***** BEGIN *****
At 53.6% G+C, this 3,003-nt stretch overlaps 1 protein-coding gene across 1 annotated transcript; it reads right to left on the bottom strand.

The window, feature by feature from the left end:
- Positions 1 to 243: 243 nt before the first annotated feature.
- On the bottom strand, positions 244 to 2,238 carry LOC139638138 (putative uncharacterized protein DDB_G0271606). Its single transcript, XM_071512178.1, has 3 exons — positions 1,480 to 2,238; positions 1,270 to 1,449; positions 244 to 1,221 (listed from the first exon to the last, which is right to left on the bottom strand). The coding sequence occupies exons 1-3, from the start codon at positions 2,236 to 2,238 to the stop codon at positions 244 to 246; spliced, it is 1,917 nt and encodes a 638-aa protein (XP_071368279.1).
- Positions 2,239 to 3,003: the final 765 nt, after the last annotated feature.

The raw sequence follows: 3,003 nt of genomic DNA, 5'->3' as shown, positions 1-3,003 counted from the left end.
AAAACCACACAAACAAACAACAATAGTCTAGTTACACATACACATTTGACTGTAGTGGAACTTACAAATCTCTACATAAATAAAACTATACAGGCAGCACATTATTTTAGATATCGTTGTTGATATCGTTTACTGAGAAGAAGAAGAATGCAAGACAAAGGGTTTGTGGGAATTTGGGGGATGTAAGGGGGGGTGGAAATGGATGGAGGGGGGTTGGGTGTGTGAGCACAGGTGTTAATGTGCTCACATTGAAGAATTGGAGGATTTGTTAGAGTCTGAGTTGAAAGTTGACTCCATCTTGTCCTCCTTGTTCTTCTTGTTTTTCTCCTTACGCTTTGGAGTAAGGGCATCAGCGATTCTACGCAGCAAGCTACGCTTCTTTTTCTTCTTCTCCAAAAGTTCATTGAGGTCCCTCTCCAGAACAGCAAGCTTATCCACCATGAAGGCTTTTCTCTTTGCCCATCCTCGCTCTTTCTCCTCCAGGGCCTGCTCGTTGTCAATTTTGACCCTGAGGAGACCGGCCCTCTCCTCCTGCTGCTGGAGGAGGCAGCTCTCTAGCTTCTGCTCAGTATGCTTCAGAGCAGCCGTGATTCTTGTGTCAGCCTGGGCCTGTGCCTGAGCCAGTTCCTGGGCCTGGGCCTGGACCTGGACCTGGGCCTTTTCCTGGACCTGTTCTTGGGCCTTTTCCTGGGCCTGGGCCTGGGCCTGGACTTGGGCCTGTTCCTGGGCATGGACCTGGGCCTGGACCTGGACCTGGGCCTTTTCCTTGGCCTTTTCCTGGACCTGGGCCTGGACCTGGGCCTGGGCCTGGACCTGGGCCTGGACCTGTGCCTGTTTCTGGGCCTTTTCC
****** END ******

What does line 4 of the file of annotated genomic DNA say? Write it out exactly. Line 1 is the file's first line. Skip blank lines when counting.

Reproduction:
- On the bottom strand, positions 244 to 2,238 carry LOC139638138 (putative uncharacterized protein DDB_G0271606). Its single transcript, XM_071512178.1, has 3 exons — positions 1,480 to 2,238; positions 1,270 to 1,449; positions 244 to 1,221 (listed from the first exon to the last, which is right to left on the bottom strand). The coding sequence occupies exons 1-3, from the start codon at positions 2,236 to 2,238 to the stop codon at positions 244 to 246; spliced, it is 1,917 nt and encodes a 638-aa protein (XP_071368279.1).